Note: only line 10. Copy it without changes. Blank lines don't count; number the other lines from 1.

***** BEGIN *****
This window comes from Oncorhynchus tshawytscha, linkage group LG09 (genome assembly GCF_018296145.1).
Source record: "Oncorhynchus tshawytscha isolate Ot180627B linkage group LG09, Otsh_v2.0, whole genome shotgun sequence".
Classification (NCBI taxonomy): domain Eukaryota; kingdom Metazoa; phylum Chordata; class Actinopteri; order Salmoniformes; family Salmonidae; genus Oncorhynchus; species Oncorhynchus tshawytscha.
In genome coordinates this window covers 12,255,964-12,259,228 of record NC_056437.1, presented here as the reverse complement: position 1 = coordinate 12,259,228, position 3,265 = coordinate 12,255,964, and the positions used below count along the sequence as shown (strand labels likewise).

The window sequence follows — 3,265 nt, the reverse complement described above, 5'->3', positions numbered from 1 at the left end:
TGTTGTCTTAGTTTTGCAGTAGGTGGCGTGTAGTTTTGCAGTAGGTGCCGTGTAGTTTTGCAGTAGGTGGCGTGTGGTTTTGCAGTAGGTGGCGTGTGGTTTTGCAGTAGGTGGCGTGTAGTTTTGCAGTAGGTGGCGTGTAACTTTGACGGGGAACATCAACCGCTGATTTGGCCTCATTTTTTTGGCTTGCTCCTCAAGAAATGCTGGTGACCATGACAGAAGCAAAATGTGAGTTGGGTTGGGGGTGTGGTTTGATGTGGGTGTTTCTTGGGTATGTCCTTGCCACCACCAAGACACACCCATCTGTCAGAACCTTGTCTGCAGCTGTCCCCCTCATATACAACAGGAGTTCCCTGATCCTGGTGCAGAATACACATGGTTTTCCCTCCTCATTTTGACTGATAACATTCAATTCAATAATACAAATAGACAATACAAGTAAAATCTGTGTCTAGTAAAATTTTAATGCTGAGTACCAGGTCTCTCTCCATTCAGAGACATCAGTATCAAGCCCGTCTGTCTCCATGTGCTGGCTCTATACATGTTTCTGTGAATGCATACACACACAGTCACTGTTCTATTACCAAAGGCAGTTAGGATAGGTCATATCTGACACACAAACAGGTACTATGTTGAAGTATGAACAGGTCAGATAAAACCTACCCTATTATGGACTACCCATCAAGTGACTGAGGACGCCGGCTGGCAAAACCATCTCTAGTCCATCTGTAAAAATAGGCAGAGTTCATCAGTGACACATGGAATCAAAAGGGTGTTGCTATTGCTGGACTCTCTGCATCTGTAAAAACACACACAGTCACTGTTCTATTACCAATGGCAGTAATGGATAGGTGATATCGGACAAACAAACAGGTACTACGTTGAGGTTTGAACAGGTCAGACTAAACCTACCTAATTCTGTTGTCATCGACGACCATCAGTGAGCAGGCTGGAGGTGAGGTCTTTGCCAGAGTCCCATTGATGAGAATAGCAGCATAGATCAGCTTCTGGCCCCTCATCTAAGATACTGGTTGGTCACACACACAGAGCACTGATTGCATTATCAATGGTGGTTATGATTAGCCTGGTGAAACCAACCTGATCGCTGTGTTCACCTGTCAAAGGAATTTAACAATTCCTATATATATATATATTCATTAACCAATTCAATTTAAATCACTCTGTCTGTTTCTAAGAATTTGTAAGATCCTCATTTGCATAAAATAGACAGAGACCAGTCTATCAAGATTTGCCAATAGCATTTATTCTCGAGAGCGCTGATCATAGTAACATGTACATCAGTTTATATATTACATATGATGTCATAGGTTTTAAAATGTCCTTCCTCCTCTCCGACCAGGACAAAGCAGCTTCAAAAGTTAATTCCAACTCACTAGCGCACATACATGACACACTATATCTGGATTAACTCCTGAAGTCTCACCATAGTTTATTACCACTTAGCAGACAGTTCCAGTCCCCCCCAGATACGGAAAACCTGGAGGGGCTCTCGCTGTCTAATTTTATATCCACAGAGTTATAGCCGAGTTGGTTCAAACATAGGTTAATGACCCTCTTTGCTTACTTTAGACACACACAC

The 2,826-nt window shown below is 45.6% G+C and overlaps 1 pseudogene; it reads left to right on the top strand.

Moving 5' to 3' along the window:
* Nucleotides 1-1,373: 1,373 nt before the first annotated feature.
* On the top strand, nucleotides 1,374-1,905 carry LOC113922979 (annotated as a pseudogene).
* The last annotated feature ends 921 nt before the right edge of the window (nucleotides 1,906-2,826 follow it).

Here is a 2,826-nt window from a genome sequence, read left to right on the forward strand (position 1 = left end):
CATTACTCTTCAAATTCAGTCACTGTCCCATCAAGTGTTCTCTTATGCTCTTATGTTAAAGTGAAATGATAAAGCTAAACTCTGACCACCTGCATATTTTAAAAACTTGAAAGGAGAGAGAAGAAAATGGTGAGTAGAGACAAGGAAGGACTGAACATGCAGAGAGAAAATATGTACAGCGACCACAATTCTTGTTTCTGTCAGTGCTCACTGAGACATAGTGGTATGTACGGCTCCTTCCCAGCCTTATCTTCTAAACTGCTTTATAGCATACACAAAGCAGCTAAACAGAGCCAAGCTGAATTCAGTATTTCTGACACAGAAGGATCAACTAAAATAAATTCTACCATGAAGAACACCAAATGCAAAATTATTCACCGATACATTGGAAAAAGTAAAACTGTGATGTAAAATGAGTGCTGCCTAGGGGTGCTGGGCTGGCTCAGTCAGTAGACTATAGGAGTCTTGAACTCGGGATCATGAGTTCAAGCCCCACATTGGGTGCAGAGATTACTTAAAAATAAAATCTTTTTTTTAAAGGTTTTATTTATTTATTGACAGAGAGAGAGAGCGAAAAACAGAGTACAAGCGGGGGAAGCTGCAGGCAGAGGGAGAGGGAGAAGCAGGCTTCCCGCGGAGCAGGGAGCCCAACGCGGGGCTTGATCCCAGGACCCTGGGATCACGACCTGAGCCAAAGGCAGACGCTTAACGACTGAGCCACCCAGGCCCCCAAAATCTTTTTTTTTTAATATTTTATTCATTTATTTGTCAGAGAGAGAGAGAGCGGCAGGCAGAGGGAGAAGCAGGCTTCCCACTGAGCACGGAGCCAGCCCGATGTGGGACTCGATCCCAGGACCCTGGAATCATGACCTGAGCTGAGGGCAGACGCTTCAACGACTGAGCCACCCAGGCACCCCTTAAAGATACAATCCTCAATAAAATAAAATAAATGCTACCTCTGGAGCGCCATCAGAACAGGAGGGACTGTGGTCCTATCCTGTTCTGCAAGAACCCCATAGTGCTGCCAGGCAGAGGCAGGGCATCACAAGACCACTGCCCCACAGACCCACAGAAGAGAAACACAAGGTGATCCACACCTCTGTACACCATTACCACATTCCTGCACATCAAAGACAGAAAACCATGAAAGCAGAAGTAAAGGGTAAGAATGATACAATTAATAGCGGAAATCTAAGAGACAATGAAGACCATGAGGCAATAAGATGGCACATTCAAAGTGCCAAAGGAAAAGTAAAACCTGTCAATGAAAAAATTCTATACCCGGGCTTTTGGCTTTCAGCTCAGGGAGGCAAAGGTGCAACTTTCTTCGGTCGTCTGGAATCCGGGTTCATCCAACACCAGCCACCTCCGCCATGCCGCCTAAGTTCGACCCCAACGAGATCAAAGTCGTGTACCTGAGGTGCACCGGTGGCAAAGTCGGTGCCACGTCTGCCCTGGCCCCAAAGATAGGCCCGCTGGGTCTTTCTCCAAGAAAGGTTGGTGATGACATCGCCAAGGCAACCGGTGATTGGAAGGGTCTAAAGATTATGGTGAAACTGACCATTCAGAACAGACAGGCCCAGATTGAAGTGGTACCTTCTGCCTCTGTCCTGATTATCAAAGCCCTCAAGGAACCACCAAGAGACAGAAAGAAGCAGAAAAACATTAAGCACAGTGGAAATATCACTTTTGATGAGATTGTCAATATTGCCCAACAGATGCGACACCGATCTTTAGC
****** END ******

* On the top strand, nucleotides 1,374-1,905 carry LOC113922979 (annotated as a pseudogene).